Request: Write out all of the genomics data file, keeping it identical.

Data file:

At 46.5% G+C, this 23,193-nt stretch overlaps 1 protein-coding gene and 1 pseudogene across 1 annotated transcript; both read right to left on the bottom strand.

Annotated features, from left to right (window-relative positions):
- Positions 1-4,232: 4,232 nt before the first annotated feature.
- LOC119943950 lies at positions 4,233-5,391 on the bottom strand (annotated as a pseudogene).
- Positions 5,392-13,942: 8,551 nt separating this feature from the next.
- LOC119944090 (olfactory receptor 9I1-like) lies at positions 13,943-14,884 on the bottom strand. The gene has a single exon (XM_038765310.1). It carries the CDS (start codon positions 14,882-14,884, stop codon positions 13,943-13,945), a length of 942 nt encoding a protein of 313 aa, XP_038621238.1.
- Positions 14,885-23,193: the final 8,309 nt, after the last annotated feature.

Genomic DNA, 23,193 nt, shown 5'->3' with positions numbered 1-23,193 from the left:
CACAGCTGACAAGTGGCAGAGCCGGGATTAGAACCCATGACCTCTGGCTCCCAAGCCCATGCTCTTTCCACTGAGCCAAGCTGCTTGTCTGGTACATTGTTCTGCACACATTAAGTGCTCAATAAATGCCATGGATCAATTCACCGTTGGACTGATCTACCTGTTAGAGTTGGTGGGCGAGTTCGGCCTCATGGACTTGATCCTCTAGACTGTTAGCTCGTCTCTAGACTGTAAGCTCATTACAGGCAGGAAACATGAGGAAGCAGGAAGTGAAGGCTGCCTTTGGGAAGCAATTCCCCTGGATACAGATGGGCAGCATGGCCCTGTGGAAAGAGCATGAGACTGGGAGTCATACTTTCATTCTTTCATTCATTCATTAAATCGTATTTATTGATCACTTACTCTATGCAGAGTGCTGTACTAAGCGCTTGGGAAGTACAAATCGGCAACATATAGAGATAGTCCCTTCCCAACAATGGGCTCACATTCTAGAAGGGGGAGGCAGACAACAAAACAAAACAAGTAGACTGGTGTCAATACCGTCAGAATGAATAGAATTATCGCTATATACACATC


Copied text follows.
At 46.5% G+C, this 23,193-nt stretch overlaps 1 protein-coding gene and 1 pseudogene across 1 annotated transcript; both read right to left on the bottom strand.

Annotated features, from left to right (window-relative positions):
- Positions 1-4,232: 4,232 nt before the first annotated feature.
- LOC119943950 lies at positions 4,233-5,391 on the bottom strand (annotated as a pseudogene).
- Positions 5,392-13,942: 8,551 nt separating this feature from the next.
- LOC119944090 (olfactory receptor 9I1-like) lies at positions 13,943-14,884 on the bottom strand. The gene has a single exon (XM_038765310.1). It carries the CDS (start codon positions 14,882-14,884, stop codon positions 13,943-13,945), a length of 942 nt encoding a protein of 313 aa, XP_038621238.1.
- Positions 14,885-23,193: the final 8,309 nt, after the last annotated feature.

Genomic DNA, 23,193 nt, shown 5'->3' with positions numbered 1-23,193 from the left:
CACAGCTGACAAGTGGCAGAGCCGGGATTAGAACCCATGACCTCTGGCTCCCAAGCCCATGCTCTTTCCACTGAGCCAAGCTGCTTGTCTGGTACATTGTTCTGCACACATTAAGTGCTCAATAAATGCCATGGATCAATTCACCGTTGGACTGATCTACCTGTTAGAGTTGGTGGGCGAGTTCGGCCTCATGGACTTGATCCTCTAGACTGTTAGCTCGTCTCTAGACTGTAAGCTCATTACAGGCAGGAAACATGAGGAAGCAGGAAGTGAAGGCTGCCTTTGGGAAGCAATTCCCCTGGATACAGATGGGCAGCATGGCCCTGTGGAAAGAGCATGAGACTGGGAGTCATACTTTCATTCTTTCATTCATTCATTAAATCGTATTTATTGATCACTTACTCTATGCAGAGTGCTGTACTAAGCGCTTGGGAAGTACAAATCGGCAACATATAGAGATAGTCCCTTCCCAACAATGGGCTCACATTCTAGAAGGGGGAGGCAGACAACAAAACAAAACAAGTAGACTGGTGTCAATACCGTCAGAATGAATAGAATTATCGCTATATACACATC